The biscuit was invented, in 1822, by the famed Georgian architect William Henry Jonathan Arthur Blanchard Biscuit. His invention was completely accidental.

In the early 1800s the population was booming, and more houses were needed as a result. Architects everywhere were desperately searching for ways to make the building process faster… Read the rest here.

Christians and the Conscience Clause

Originally posted on Faith and Pride:

Christian consciences have been a concern since the days of the New Testament. A long time ago, a wise man called Paul the Apostle gave advice to the Christians in Corinth about how to handle their consciences.

“I wrote to you in my letter not to associate with sexually immoral people—not at all meaning the people of this world who are immoral … But now I am writing to you that you must not associate with anyone who claims to be a brother or sister but is sexually immoral… Do not even eat with such people.” (1 Corinthians 5:9-11).

In Paul’s view, your conscience regarding ‘sexually immoral’ people did not stop you interacting with them as normal. It was only when a fellow Christian was sexually immoral that you were supposed to invoke Paul’s conscience clause: “What business is it of mine to judge those outside the church? Are you…

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Equal marriage in Gibraltar

Originally posted on Faith and Pride:

10685496_738278972922937_6941628744041493341_nI have had a letter on equal marriage published in the Gibraltar Chronicle.

Although I have only lived in Gibraltar for a short time, I have been much struck by the diversity and tolerance shown here. Christians, Jews, Muslims, Hindus, Bahá’í, people of other faiths, and people of no faith all live together in mutual respect. Gibraltar enjoys religious freedom to an extent that most of the world can only dream about.

This freedom does not come freely, and everyone who lives here must protect and promote this freedom that we all share. Supporting religious freedom means that we should support same-sex marriage. People from all parts of the religious spectrum support same-sex marriage, and there are churches, synagogues, mosques, and temples that would gladly perform same-sex weddings.

When we say that the law only recognises opposite-sex marriage, we are saying that the religious views of people like M. Bear (Letters, 21st November 2014) are more…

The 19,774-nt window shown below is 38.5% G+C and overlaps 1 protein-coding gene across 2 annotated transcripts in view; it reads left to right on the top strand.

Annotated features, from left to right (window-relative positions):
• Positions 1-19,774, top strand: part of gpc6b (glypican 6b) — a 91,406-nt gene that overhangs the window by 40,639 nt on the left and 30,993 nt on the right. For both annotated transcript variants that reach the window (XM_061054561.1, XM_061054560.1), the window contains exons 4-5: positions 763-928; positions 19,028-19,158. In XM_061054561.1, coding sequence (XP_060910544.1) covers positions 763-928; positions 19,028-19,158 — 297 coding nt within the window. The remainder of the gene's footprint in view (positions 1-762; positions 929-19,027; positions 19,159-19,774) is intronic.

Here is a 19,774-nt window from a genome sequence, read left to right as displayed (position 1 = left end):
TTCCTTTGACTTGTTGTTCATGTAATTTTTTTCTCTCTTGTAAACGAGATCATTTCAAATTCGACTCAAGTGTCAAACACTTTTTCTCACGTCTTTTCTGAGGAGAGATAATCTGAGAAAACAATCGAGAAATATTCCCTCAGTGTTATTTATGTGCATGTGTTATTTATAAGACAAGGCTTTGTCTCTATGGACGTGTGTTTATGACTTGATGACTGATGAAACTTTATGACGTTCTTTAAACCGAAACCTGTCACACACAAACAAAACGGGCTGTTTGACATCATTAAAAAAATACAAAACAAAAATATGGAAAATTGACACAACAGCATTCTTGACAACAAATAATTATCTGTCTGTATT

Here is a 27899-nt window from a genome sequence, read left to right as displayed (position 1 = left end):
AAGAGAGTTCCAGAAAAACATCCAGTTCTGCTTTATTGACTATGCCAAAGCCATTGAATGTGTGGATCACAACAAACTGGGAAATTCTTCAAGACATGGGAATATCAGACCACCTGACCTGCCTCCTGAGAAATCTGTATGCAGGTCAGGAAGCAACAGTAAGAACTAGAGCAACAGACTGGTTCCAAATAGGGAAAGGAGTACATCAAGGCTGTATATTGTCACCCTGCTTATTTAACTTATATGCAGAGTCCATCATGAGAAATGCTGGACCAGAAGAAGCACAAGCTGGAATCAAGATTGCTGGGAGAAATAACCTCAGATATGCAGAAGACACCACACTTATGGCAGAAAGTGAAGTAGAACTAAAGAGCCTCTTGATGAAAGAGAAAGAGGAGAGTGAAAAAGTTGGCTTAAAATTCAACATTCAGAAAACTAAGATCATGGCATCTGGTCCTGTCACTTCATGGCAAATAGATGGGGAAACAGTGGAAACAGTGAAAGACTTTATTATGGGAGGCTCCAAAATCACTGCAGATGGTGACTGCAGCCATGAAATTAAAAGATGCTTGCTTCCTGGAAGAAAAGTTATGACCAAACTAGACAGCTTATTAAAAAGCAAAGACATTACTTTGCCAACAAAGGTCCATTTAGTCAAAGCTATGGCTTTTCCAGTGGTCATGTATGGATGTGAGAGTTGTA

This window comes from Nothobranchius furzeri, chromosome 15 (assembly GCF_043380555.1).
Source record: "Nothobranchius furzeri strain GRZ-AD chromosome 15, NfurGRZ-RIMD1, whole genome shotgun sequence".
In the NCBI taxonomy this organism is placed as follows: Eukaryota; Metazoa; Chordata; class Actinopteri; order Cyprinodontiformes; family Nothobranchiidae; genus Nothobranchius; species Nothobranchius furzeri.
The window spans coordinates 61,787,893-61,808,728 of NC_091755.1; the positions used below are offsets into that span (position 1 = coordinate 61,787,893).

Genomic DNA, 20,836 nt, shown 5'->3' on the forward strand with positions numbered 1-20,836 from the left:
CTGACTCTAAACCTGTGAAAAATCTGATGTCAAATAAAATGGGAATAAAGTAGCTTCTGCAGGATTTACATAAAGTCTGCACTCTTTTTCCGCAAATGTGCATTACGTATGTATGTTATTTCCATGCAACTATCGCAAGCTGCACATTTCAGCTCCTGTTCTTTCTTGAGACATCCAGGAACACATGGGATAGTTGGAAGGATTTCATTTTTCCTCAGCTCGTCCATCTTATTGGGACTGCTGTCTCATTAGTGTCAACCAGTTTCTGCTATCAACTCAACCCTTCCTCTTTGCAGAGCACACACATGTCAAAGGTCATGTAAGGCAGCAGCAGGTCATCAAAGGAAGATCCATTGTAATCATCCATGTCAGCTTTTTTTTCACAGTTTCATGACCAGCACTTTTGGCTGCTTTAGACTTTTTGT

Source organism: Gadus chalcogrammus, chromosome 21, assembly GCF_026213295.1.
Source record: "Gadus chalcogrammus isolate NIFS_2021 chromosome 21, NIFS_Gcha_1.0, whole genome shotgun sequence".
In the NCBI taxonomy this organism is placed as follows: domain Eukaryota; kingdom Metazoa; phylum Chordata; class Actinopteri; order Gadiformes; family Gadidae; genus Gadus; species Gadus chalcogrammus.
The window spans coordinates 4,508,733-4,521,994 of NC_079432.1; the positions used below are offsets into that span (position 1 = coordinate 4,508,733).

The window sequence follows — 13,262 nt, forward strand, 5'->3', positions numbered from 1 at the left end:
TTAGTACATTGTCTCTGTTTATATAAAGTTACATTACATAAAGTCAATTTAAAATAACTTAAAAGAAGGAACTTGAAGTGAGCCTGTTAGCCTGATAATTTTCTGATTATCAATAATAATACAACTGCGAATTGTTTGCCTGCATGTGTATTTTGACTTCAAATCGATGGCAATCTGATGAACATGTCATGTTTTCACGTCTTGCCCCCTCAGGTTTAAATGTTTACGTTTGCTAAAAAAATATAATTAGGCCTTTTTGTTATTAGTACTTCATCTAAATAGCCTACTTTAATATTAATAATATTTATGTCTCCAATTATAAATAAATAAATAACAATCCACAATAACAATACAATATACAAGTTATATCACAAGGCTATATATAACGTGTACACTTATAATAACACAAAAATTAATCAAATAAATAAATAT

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The Biblical view on being gay and a Christian

Originally posted on Faith and Pride:

And another letter published in the Belfast Telegraph.

I take the Bible just as seriously as any other Christian from Northern Ireland. If there were really a single sound-bite verse that could prove that you cannot be gay and Christian, as Good News Messenger seems to think (Writeback, November 17), then I would listen to what it said, and close my organisation Faith and Pride.

As proof that you can’t be gay and Christian, Good News Messenger quoted the 2011 NIV translation of 1 Corinthians 6:9-10. On the face of it, that translation does seem to be convincing, but only on the face of it. There are two Greek words (malakos and arsenokoites) that are translated together to become “men who have sex with men”. In other translations they become things like “effeminate”, “self-indulgent”, and “sexual perverts”. It seems that translators are not in agreement about what is meant.

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Remember, some of us are both gay and Christian

Originally posted on Faith and Pride:

I have had another letter on same-sex marriage published in the Belfast Telegraph.

IT seems that much of the coverage of the gay marriage cake affair has portrayed it as Christians on one side and gay people on the other. It is too easy for people to forget that some of us are both.

There are gay people who are Christians and there are Christians who support same-sex marriage. Indeed, there is a long Christian tradition of fully supporting same-sex relationships.